A battle is brewing between powerful political leaders over the future of solar power in South Carolina … although as is often the case in Palmetto politics, the origin of the fight appears to be distinctly personal in nature.
Sandifer didn’t lose his position as chairman of the House labor, commerce and industry (LCI) committee (that’s coming) but Lucas did decide to route several high-profile pieces of legislation through McCoy’s S.C. House judiciary subcommittee – effectively bypassing the 73-year-old “Republican” curmudgeon.
The bills in question related to #NukeGate – a spectacularly failed command economic experiment that has its origins in the state legislature.
To recap: With S.C. lawmakers cheering them on, crony capitalist utility SCANA and state-owned utility Santee Cooper spent the past decade building a pair of next-generation nuclear reactors in Jenkinsville, S.C. at a cost of $9.8 billion. The money for the reactors was spent, but they were never finished. In fact they’re not even half-finished – with the cost to complete them reportedly ranging between $9-16 billion.
South Carolina ratepayers have shelled out $2 billion already on this botched project thanks to the now-notorious Base Load Review Act (BLRA) – a case study in government mismanagement.
Advanced by liberal lawmakers and allowed to become law in 2007 by former governor Mark Sanford, the BLRA enabled SCANA and Santee Cooper to bill ratepayers for the costs of constructing the reactors. In fact ratepayers are still being billed to the tune of $37 million a month.
In addition to voting for the BLRA, Sandifer was a member of the state’s Public Utility Review Commission (PURC) – which was supposed to protect consumers by overseeing the political appointees chosen to regulate the energy industry (and specifically the botched nuclear project).
Clearly they failed to do that …
Never mind that it was Sandifer and his cronies who should have been under investigation …
(Click to view)
(Via Travis Bell Photography)
Sandifer’s latest revenge against McCoy has been to block the passage of H. 4421, a pro-solar bill the latter is championing. This bill would remove caps on rooftop solar installations included in Act 236 – the Palmetto State’s 2014 solar power law. Under the terms of the law, the percentage of the state’s power grid that can be devoted to solar (residential or commercial) is limited to two percent.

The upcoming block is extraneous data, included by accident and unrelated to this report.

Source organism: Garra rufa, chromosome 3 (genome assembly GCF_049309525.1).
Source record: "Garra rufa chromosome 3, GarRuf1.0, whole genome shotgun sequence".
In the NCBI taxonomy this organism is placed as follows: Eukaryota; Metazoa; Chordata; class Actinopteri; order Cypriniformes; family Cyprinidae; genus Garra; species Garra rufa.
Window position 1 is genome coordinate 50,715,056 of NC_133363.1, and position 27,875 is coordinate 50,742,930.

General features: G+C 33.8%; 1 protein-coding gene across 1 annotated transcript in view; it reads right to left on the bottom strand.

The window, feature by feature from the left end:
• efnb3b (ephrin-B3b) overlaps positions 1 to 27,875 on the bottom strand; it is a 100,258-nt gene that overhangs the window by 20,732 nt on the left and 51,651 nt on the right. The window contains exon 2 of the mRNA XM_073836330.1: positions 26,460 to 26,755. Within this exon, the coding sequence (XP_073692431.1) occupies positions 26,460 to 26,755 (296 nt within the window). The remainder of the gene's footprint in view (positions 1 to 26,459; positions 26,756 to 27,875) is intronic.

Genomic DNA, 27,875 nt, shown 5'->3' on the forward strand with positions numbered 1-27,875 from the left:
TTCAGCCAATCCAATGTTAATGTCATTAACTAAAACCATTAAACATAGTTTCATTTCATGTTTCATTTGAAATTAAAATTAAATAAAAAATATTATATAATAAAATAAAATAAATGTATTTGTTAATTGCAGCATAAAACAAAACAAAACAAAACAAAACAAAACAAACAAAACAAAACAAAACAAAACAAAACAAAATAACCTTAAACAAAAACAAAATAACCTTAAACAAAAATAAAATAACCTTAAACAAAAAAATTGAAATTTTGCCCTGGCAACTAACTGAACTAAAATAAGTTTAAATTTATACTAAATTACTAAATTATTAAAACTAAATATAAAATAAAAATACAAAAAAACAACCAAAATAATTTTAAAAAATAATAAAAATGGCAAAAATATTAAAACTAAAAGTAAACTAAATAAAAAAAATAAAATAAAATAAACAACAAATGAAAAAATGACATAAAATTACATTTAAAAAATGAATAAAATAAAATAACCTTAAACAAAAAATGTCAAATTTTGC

McCoy and other lawmakers – including 2018 Democratic gubernatorial candidate James Smith – want to remove that cap in the hopes the industry will expand.
Of course Sandifer has been limited in what he can do …
In another rebuke of the aging liberal “Republican,” House leaders assigned this proposed legislation to the judiciary committee – once again bypassing Sandifer’s LCI committee. In fact very few energy-related bills are being routed to LCI given Sandifer’s multitudinous conflicts.
Sandifer, not surprisingly, is fighting back …
In addition to trying to scuttle McCoy’s proposed legislation, he has filed his own bill – H. 5045 – that would completely repeal the 2014 solar bill.
“(The bill) is like a pink slip to the state’s solar employees – returning the state to pre-2014 days,” said Matt Moore, leader of the Palmetto Conservative Solar Coalition (PCSC). That’s the group pushing H. 4421, the solar power expansion bill.
“When the VC Summer stopped, SC lost more than 5,000 energy jobs, in part due to utility incompetence,” Moore added. “Now 3,000 more are in jeopardy.”
That may be true, but Sandifer has found a powerful ally for his new bill – S.C. House ways and means chairman Brian White.
White is listed as one of two co-sponsors on the legislation, a move that gives Sandifer tremendous political cover.
As we’ve stated on numerous prior occasions, our energy philosophy is simple: Whatever keeps America’s lights on and engines purring at the lowest possible cost to consumers. And yes, the more of that mix we can devote to renewable, sustainable sources that are good for the environment (like solar) – the better.
That’s good stewardship, people.
Of course efforts to advance renewable options must be consistent with market principles and consumers’ best interests … which hasn’t always been the case. In addition to government picking winners and losers (Solyndra, anyone?), we continue to see consumers taken advantage of – whether it’s via large-scale disasters like #NukeGate or unscrupulous solar salespeople who offer deals that are often “too good to be true.”
This news site will continue to push for free market energy reforms … as well as accountability within that marketplace for all providers, no matter where the source of their power.
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